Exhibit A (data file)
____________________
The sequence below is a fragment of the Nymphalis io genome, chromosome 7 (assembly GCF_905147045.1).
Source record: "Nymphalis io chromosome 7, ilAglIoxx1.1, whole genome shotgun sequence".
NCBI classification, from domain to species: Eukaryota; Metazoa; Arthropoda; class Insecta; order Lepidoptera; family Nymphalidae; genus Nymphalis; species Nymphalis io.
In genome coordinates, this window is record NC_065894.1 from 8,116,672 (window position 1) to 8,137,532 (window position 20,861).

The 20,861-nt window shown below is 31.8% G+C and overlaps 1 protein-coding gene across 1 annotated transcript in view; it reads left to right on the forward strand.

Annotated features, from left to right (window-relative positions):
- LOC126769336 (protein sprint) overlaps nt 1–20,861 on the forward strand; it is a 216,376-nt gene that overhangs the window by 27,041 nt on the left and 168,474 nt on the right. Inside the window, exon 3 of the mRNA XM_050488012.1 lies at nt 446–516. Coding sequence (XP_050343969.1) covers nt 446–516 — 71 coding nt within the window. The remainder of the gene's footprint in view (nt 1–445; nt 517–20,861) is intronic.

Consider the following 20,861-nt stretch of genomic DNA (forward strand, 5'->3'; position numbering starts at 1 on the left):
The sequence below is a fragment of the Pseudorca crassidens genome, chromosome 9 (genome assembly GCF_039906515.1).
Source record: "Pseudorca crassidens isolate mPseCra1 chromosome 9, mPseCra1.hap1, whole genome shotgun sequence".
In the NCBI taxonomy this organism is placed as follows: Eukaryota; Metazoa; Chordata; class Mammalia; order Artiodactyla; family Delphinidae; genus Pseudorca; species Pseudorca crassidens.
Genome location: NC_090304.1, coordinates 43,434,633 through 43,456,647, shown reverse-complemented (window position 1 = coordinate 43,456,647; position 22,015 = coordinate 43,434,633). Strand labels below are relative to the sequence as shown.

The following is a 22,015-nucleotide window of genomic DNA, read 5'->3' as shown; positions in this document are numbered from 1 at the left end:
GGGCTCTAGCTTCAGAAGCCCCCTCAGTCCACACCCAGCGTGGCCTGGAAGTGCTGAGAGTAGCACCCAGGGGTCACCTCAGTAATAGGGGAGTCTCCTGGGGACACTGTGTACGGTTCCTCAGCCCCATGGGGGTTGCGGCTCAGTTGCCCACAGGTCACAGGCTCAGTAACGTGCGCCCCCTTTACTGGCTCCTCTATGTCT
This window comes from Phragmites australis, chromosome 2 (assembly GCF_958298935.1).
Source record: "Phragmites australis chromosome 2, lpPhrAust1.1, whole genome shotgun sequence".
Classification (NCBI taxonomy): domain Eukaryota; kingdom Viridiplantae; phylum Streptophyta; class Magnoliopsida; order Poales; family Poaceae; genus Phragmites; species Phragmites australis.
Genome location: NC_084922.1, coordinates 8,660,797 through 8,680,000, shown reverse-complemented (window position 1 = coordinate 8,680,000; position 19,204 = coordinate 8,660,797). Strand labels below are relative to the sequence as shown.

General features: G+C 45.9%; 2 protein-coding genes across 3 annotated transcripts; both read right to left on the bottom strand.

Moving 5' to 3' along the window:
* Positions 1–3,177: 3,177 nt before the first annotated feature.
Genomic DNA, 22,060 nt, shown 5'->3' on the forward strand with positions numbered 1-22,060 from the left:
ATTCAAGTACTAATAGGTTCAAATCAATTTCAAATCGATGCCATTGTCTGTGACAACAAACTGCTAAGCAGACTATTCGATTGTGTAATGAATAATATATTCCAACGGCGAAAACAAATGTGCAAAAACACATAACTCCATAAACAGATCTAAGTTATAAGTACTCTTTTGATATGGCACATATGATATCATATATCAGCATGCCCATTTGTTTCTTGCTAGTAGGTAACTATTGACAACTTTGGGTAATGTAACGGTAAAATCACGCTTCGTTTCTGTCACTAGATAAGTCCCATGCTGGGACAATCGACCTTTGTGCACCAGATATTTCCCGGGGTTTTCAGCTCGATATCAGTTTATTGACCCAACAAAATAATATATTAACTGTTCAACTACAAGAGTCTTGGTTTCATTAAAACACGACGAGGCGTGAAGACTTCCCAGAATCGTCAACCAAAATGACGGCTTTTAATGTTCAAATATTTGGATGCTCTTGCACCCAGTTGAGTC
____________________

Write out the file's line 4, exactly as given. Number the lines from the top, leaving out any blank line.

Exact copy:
In genome coordinates, this window is record NC_065894.1 from 8,116,672 (window position 1) to 8,137,532 (window position 20,861).